I've come to realize that many reenactors of the Civil War feel like they belong to a sort of family. And believe me, it is a tight-knit social group, at least from my experience. This past weekend's annual Battle of Plymouth Living History Weekend brought this fact sharply into focus for me. First of all, I got to see a lot of folks that I haven't seen in 6 months or more, which is always nice. But there was a lot more to it this weekend than just seeing old friends and acquaintances.
I am always amazed at the dedication of a small group of Pennsylvanians who make the trek to Plymouth, NC each year to honor their ancestors of the 101st and 103rd Pennsylvania regiments. They are truly genuine in the love of their ancestors and heritage, and are some of the nicest folks you could ever hope to meet. Their dedication to preserving the memory of their forebears is heartening.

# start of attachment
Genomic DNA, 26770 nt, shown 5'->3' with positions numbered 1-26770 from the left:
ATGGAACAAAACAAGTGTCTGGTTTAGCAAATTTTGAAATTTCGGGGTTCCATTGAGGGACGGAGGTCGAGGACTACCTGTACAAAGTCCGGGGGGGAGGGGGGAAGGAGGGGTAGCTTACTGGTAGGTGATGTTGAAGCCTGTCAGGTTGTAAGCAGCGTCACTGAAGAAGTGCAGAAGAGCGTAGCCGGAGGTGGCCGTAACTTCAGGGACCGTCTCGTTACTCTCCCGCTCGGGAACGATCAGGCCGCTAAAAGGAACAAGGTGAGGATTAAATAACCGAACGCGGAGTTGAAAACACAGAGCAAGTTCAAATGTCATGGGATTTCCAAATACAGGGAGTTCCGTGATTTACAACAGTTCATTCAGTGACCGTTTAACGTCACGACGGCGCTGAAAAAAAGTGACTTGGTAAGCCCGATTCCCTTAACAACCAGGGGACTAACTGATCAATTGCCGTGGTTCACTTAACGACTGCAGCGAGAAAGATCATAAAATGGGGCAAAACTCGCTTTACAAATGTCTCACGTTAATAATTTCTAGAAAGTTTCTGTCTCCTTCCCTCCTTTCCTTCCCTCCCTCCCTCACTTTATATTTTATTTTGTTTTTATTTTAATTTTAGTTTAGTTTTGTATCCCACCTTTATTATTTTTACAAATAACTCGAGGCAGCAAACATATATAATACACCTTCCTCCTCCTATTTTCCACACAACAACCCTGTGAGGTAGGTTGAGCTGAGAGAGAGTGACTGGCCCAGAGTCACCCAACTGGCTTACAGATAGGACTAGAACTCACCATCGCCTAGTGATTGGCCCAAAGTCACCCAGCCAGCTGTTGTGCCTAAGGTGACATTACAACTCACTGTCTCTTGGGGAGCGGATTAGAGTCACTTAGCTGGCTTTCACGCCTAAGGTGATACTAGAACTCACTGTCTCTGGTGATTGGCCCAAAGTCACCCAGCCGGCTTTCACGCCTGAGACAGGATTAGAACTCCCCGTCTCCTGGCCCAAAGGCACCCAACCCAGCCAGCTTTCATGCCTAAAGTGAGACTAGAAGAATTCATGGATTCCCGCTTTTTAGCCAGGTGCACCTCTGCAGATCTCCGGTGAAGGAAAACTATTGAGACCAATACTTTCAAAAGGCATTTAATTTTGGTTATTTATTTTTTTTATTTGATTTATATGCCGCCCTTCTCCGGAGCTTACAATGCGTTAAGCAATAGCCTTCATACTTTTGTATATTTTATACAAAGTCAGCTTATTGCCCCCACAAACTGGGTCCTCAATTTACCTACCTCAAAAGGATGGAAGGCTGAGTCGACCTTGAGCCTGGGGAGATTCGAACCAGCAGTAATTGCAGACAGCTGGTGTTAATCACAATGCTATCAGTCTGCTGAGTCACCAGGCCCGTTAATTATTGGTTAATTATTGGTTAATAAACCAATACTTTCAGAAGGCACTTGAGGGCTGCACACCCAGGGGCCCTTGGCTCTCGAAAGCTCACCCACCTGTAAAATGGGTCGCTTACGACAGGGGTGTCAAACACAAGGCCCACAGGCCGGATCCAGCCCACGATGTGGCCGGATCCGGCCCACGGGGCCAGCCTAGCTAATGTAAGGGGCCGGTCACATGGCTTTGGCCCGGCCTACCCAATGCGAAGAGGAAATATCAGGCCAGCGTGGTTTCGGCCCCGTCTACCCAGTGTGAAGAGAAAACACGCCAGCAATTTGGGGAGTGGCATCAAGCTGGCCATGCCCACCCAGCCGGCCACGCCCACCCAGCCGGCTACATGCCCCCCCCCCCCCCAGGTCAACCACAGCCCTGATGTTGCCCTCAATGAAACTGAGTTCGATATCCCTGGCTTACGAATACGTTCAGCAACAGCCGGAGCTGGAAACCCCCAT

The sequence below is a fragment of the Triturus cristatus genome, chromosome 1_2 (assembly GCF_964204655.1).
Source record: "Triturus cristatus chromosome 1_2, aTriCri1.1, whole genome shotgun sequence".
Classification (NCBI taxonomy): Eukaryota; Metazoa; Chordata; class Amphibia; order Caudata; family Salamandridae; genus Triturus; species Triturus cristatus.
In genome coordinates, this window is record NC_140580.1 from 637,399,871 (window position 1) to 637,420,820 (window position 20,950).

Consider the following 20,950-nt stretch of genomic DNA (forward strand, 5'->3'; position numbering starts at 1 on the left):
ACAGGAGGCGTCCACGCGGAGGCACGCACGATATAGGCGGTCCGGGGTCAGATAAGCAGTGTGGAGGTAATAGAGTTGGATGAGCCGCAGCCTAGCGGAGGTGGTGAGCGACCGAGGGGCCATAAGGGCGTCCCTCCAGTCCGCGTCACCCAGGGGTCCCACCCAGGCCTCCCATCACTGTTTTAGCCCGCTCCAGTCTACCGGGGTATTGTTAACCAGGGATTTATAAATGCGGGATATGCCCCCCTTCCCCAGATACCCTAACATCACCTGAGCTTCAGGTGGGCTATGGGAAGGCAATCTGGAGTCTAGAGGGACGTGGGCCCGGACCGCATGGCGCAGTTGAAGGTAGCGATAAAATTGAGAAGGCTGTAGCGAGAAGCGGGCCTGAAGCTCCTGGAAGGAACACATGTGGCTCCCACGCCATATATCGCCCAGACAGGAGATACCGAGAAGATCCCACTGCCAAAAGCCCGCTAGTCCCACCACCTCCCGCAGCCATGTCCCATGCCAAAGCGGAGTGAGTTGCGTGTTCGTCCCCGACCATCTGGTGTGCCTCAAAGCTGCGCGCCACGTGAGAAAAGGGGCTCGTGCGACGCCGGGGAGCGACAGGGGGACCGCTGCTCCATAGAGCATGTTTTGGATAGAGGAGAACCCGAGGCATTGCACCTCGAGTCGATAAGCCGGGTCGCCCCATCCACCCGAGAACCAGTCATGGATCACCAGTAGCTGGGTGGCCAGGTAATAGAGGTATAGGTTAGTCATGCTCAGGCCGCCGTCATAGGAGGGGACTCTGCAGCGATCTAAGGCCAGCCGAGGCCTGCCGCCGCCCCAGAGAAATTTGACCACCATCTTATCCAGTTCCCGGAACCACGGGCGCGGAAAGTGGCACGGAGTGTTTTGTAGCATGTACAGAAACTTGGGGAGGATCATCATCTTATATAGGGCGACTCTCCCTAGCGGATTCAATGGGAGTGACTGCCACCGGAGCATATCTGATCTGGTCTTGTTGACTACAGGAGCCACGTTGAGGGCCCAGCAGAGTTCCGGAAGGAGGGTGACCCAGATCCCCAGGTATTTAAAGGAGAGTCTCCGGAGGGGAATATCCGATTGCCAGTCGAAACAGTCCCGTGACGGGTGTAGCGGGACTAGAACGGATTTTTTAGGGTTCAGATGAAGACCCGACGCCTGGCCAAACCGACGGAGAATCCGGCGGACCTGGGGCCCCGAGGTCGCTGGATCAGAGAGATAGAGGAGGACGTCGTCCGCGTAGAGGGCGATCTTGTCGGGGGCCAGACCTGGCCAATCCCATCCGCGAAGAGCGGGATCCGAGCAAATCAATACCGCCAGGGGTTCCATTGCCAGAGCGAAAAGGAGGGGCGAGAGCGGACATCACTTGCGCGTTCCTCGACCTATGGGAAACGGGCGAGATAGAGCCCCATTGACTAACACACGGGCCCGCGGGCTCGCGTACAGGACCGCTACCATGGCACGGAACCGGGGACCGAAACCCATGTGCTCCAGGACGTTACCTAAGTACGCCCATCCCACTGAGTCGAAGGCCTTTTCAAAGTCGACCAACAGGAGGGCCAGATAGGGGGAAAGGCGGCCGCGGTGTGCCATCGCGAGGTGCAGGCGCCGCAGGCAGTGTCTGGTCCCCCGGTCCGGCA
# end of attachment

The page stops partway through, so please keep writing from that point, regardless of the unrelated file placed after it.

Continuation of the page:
This weekend also witnessed the return to the field of a long-time reenactor who is well loved and respected in the reenacting community. Not long ago he was diagnosed with terminal lung cancer and he has withered physically. After Saturday's battle he told me that being back on the field was the best therapy he's had yet. On Sunday morning he and his son were baptized at the river and his battalion promoted him to the rank of Lt. General, a rank that he has always declined to take. The outpouring of love and generosity shown this weekend would be enough to convince anyone that reenactors really are a sort of family. They care about one another, look out for one another, and will give each other the shirt off their back when needed. Sure, sometimes they squabble like children, but that's also part of being a family now, isn't it?
I've met a lot of great people through the reenacting community, and I'm sure in the years to come there will be many more. But this past weekend reminded me that life isn't just about Yankees and Confederates, but its about taking care of your fellow man and enjoying the company of others before its too late.